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The Actuary The magazine of the Institute & Faculty of Actuaries

How to defend yourself against alien abduction

How to defend yourself against alien abduction, by Anne Druffel, is by far the best book on the subject that I have ever read. It offers the beginner would-be non-abductee a variety of techniques to use against alien abductors, together with many artistic diagrams and fascinating case studies.

Struggles and intuition

The first technique described is mental struggle. The opening paragraph tells us how mental struggle can be used in the presence of ‘unwelcome bedroom visitors’; the technique requires ‘a strong-willed person who is convinced that his or her rights are being assailed’. Reading this, parents of small children will realise that they are about to receive some useful advice. Victims are advised to concentrate on moving a finger or toe (presumably theirs, although the instructions are not entirely clear); once the finger or toe has been moved, the unwelcome bedroom intruders should retreat.

Resistance technique number two is physical struggle. This is not a very interesting technique. The chapter summary usefully reminds us, ‘the intent should never be to kill or seriously injure the intruders, but to inform them that their presence is violating the witness’s right to privacy’. Resistance technique number three is righteous anger. If aliens are about to abduct you, use phrases such as ‘go away’ or ‘leave me alone’. The book does not tell us if stronger language may inadvertently lead to intergalactic diplomatic incidents of grave consequence.

Techniques four and five, protective rage and support from family members, are not without points of interest, including the case studies of Morgana and Toni. However, far more powerful are the techniques described in the subsequent chapters: intuition and metaphysical methods. In the section on intuition, we learn that our intuitive foreknowledge of an alien abduction attempt may itself deter such an attempt. Metaphysical methods does not, surprisingly, involve discoursing to the aliens on the thinking of St Thomas Aquinas and his like, but involves merely conjuring up the vision of some protective bright white light forming a shield around the victim. ‘Internal sound’ can also have a similar protective effect.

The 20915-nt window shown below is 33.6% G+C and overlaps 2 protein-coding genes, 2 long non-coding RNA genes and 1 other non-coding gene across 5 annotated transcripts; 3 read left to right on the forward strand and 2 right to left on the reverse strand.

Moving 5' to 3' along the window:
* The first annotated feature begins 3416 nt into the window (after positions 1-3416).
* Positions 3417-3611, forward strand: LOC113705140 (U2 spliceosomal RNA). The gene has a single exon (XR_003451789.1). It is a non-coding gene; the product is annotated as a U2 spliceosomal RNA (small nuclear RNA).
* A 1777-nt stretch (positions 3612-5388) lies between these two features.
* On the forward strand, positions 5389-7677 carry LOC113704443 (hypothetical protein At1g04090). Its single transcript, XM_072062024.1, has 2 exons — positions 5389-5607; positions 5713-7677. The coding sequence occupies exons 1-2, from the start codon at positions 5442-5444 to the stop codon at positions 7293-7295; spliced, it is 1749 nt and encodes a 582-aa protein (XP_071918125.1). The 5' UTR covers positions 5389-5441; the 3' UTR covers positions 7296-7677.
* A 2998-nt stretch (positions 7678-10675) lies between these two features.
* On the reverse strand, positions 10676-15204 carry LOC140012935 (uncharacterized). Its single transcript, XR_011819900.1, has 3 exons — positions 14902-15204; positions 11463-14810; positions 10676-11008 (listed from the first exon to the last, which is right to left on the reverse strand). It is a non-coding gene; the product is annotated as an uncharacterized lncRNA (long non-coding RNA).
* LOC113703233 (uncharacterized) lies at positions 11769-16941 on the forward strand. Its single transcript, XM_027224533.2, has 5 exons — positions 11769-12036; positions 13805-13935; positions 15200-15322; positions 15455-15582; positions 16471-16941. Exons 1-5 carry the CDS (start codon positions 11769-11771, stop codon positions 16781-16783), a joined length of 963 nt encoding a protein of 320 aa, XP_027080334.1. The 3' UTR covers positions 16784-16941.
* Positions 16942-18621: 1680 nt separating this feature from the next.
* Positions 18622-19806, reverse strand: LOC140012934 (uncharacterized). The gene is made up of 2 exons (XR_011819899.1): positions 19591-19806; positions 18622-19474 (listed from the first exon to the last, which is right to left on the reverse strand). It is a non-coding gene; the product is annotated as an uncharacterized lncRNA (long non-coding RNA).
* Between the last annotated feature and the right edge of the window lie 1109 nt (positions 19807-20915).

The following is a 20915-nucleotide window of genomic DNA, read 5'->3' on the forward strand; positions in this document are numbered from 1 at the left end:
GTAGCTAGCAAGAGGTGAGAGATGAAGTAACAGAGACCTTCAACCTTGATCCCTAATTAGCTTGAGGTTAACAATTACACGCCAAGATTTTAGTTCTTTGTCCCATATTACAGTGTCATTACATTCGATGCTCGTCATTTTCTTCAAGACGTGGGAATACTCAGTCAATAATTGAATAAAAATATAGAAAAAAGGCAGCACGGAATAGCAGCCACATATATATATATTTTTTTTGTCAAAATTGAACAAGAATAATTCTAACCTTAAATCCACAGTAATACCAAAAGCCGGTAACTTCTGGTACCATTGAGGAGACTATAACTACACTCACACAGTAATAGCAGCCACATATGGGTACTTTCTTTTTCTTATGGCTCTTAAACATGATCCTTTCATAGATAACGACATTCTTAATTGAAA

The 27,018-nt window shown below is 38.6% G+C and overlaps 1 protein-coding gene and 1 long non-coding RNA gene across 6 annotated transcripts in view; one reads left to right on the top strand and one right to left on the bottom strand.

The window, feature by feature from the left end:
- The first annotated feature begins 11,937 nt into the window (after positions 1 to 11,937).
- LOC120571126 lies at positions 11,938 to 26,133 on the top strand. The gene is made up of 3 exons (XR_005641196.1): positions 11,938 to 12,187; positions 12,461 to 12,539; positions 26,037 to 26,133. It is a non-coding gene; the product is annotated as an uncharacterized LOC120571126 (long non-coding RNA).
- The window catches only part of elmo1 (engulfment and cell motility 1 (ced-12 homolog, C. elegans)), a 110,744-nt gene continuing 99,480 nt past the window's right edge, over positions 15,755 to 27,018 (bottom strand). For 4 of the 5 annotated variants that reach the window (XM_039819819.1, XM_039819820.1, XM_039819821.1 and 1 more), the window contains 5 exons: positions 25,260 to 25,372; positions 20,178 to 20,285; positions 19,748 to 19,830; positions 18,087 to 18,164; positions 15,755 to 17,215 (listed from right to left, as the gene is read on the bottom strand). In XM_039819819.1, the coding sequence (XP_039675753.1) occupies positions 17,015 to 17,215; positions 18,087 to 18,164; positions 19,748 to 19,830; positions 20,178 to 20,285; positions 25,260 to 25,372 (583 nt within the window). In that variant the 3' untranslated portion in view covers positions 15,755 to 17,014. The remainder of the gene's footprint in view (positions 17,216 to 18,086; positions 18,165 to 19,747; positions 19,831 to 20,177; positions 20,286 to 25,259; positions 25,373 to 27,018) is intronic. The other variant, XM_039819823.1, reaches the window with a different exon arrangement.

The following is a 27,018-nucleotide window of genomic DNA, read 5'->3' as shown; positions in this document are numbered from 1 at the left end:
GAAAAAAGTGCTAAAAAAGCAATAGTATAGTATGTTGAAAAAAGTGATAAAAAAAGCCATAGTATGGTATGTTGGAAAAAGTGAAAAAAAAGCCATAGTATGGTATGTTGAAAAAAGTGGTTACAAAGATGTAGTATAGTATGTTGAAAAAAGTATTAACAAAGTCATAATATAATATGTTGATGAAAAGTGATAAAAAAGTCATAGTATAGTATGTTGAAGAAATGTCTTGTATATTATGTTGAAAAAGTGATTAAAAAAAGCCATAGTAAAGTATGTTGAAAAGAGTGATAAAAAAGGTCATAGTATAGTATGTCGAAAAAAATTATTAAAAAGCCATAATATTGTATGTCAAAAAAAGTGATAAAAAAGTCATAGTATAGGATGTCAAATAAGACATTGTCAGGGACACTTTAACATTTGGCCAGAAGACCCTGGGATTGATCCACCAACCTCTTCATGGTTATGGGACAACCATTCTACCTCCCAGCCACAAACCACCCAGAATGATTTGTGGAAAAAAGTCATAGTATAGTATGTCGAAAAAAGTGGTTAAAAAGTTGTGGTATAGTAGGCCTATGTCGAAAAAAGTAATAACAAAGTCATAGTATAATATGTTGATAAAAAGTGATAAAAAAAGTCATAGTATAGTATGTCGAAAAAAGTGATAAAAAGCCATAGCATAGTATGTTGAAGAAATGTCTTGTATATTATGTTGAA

Technique number eight is the ‘appeal to spiritual personages’, and one of the case studies shows that St Michael the Archangel (left) can have a useful role to play in warding off alien abductors. The last, and most convenient, technique described involves the use of repellents. Here we learn of the various objects and substances that may deter unwelcome extra-planetary kidnappers. Specific substances recommended are:

  • Herbs, flower essences, and oils (the author advises us to ‘experiment with these carefully, as the strengths needed for individual experiences have not been determined’, although precisely how experiments are to be organised is unclear).
  • Salt, iron bars, crucifixes, and crosses (of course, ‘experiment with bar magnets to attain the polarity that works best for you’).

In summary, this is an essential book – especially so for actuaries, since our rare knowledge and skills obviously make us prime targets for alien abductors. Since reading it, and practising some of the myriad techniques therein described, I have not – to my knowledge – been abducted by aliens (although I have suffered some suspicious losses of consciousness, of inexplicably long duration, during Staple Inn meetings).

Try it and see.